I’ve found a new blogger recently that blogs at ExtremeJohn.com and is giving away free dofollow images for you to use on your blog. Pretty damn cool if you ask me, and the image work is pretty nice too.
What the hell is DoFollow?
DoFollow refers to your links and whether or not there is a property assigned to the link that looks like this:
If the anchor tag has this property set to “nofollow”, search engine bots will not follow the link to see where it goes or index the linked page.
Linking is, of course, the primary way we refer to (or “vote” for) other sites, so having the rel=”nofollow” property set is reducing the power of the link.
This reduction in power may or may not be real as it is really up to the spiders and bots to determine if they are going to follow the link through or not. All we can do as link creators is provide some level of indication how we feel about a link.
Even setting rel=”nofollow” on a link isn’t a good indication of how we actually feel since many platforms automatically add nofollow to everylink, while others might sprinkle it about the site, and yet another might not use it at all. So there is some disparity out there on it’s usage.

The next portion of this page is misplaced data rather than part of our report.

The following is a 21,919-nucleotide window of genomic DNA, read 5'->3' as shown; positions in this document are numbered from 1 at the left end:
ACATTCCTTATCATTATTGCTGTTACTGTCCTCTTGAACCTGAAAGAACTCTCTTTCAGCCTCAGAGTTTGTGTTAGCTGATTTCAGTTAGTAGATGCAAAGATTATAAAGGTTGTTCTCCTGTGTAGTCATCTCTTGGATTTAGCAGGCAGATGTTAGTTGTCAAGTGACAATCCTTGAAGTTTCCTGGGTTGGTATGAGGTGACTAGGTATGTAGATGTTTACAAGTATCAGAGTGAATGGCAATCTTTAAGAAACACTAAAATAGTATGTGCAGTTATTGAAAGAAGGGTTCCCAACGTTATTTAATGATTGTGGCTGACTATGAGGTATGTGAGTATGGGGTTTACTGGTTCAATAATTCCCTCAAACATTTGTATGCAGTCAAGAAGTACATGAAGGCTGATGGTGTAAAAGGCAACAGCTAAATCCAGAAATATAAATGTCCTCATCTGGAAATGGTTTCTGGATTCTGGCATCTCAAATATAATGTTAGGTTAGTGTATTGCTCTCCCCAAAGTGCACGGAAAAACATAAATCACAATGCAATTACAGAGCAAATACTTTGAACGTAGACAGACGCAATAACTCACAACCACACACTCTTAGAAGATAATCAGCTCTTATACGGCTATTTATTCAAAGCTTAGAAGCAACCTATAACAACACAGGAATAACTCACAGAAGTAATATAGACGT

How do I make my site Dofollow?
I’m not going to give explicit directions on how to make your site DoFollow. Instead, I’ll only tell you that you should consider the platform your using (WordPress, Blogger etc…) and hit Google to do a search and research this for yourself.
Since I’m writing about how to build a website this year, it’s best you become very familiar with Google. When there is something you don’t understand or need to research, hit Google.
I’d use keywords like “WordPress dofollow” or “blogger dofollow”, including the name of the platform, and the intended sub-subject you want to find more about.
I’ll be referring to how I use Google to learn and teach myself new tricks in future posts as well. It’s an important part of web development now, as there is no possible way anyone can know everything there is to know out there. Especially with the rate of change occurring in the world.
Thank you ExtremeJohn!
Thanks for providing a great set of images for free. I’ve added mine to my footer for now, and I might consider migrating that more towards the comment area when more time allows.
For now, thanks!
How Google looks at nofollow links
Just a quick update that I felt was important enough to include on this post. This is again, Matt Cutts discussing how nofollow links aren’t necessarily a bad thing in terms of traffic that the link can generate.